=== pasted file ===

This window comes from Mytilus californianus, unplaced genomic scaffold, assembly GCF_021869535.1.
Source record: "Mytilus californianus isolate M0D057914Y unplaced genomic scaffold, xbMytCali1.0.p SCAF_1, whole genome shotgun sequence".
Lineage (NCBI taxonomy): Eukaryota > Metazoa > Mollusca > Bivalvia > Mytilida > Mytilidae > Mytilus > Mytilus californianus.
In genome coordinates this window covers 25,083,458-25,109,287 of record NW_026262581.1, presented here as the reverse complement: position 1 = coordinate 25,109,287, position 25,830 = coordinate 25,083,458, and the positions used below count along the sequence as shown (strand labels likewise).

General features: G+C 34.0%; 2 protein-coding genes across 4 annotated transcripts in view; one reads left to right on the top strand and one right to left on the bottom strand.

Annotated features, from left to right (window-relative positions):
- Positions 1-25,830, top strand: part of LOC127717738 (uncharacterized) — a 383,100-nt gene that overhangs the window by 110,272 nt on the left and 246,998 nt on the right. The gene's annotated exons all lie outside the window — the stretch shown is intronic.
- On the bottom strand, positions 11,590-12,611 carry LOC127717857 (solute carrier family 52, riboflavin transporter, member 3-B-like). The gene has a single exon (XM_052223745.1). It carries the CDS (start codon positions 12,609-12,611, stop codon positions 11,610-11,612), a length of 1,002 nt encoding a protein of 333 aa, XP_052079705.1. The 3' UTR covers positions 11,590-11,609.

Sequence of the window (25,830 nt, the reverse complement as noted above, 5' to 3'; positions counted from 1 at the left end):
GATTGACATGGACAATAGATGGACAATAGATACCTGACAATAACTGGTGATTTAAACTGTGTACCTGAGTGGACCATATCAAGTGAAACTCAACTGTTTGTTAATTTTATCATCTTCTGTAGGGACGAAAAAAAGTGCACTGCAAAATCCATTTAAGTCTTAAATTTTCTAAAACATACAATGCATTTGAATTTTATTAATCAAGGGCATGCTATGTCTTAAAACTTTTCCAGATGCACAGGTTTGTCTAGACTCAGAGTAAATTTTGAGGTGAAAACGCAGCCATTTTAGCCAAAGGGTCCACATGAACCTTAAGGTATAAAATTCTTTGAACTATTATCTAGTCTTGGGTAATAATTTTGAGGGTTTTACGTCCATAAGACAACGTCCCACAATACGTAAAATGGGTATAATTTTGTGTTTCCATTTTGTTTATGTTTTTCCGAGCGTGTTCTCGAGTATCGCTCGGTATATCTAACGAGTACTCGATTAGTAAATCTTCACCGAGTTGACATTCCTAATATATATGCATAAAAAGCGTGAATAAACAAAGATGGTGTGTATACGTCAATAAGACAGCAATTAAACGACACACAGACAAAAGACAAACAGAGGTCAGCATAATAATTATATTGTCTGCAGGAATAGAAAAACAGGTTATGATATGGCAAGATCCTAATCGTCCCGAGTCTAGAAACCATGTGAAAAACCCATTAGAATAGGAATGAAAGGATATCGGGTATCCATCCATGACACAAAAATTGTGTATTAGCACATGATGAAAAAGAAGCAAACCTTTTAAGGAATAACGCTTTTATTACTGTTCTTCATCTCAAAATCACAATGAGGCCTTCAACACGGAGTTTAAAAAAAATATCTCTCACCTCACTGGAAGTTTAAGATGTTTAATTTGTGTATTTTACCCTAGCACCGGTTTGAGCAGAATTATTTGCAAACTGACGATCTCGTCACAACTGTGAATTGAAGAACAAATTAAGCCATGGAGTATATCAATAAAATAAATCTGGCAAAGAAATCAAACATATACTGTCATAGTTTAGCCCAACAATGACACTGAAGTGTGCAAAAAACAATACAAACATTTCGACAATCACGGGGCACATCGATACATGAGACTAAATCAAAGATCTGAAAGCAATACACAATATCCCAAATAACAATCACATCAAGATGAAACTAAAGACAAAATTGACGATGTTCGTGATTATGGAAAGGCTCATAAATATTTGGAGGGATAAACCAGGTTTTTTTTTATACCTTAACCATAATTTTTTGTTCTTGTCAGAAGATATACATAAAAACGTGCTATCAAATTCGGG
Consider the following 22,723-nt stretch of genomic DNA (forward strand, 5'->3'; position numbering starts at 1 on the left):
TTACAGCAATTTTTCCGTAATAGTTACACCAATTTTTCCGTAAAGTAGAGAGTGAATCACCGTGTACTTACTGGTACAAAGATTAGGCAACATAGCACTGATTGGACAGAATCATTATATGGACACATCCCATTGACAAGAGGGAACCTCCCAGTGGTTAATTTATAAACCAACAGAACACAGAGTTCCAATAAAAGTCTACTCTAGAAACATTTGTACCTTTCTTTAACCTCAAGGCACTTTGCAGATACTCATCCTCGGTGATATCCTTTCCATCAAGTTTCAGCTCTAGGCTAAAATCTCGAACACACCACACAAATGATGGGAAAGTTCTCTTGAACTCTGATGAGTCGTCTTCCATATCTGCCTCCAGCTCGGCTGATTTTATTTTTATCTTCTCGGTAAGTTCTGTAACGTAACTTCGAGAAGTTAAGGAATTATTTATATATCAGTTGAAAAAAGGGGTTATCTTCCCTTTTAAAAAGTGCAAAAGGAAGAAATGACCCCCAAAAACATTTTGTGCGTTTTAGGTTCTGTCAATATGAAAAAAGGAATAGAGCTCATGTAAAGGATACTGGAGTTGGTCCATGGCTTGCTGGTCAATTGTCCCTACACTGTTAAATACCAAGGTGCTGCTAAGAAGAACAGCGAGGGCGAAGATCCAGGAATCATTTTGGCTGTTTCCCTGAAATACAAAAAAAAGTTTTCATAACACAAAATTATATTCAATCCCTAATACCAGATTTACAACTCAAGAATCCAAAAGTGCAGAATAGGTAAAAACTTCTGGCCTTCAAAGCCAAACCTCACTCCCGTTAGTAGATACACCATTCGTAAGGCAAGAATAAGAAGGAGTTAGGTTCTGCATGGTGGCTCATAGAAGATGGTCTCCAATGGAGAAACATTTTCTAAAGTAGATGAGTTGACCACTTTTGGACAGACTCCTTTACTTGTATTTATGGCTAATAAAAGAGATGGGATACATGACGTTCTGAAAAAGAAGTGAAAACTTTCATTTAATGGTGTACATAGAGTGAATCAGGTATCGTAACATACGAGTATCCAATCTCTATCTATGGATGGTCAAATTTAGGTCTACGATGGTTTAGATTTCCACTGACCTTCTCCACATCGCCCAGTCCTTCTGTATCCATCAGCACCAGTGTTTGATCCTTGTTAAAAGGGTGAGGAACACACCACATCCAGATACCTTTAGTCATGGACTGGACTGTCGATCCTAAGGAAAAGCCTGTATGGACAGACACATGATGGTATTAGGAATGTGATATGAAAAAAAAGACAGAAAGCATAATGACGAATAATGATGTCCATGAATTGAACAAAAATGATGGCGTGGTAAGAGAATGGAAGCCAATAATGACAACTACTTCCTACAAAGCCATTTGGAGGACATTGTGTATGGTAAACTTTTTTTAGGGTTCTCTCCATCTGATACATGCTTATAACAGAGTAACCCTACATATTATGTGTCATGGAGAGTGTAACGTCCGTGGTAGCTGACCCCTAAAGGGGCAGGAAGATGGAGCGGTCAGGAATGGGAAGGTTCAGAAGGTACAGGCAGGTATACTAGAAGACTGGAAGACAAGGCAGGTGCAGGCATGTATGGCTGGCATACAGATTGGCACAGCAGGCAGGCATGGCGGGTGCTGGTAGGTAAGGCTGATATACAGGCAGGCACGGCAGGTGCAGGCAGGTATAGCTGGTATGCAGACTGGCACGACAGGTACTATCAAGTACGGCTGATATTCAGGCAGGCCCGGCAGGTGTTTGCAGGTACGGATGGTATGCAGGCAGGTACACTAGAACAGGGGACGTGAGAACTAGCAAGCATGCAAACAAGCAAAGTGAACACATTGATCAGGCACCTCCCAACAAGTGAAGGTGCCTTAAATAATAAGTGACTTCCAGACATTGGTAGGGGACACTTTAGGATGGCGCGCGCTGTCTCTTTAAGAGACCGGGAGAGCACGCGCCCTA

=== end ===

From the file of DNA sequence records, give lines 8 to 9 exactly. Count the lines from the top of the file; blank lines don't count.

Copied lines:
- On the bottom strand, positions 11,590-12,611 carry LOC127717857 (solute carrier family 52, riboflavin transporter, member 3-B-like). The gene has a single exon (XM_052223745.1). It carries the CDS (start codon positions 12,609-12,611, stop codon positions 11,610-11,612), a length of 1,002 nt encoding a protein of 333 aa, XP_052079705.1. The 3' UTR covers positions 11,590-11,609.

Sequence of the window (25,830 nt, the reverse complement as noted above, 5' to 3'; positions counted from 1 at the left end):